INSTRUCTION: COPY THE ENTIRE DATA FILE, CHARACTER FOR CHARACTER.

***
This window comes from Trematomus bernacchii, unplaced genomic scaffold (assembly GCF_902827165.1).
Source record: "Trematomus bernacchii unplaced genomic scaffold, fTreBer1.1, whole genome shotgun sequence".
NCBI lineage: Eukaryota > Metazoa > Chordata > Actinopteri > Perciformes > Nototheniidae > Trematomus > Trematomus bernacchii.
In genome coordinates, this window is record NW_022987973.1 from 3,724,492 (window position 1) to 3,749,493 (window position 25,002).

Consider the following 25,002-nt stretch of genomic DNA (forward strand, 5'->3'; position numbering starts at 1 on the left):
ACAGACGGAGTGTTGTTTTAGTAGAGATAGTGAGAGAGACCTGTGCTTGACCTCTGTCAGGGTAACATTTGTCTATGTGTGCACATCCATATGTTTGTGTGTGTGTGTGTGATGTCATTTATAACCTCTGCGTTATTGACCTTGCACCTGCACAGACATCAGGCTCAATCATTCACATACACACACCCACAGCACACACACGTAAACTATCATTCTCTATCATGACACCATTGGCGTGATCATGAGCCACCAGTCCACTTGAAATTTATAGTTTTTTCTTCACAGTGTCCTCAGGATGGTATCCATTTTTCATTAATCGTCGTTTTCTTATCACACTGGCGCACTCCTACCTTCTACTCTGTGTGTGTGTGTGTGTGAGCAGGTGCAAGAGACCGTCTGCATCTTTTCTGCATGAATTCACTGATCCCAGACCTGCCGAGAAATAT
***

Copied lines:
This window comes from Trematomus bernacchii, unplaced genomic scaffold (assembly GCF_902827165.1).
Source record: "Trematomus bernacchii unplaced genomic scaffold, fTreBer1.1, whole genome shotgun sequence".
NCBI lineage: Eukaryota > Metazoa > Chordata > Actinopteri > Perciformes > Nototheniidae > Trematomus > Trematomus bernacchii.
In genome coordinates, this window is record NW_022987973.1 from 3,724,492 (window position 1) to 3,749,493 (window position 25,002).

Consider the following 25,002-nt stretch of genomic DNA (forward strand, 5'->3'; position numbering starts at 1 on the left):
ACAGACGGAGTGTTGTTTTAGTAGAGATAGTGAGAGAGACCTGTGCTTGACCTCTGTCAGGGTAACATTTGTCTATGTGTGCACATCCATATGTTTGTGTGTGTGTGTGTGATGTCATTTATAACCTCTGCGTTATTGACCTTGCACCTGCACAGACATCAGGCTCAATCATTCACATACACACACCCACAGCACACACACGTAAACTATCATTCTCTATCATGACACCATTGGCGTGATCATGAGCCACCAGTCCACTTGAAATTTATAGTTTTTTCTTCACAGTGTCCTCAGGATGGTATCCATTTTTCATTAATCGTCGTTTTCTTATCACACTGGCGCACTCCTACCTTCTACTCTGTGTGTGTGTGTGTGTGAGCAGGTGCAAGAGACCGTCTGCATCTTTTCTGCATGAATTCACTGATCCCAGACCTGCCGAGAAATAT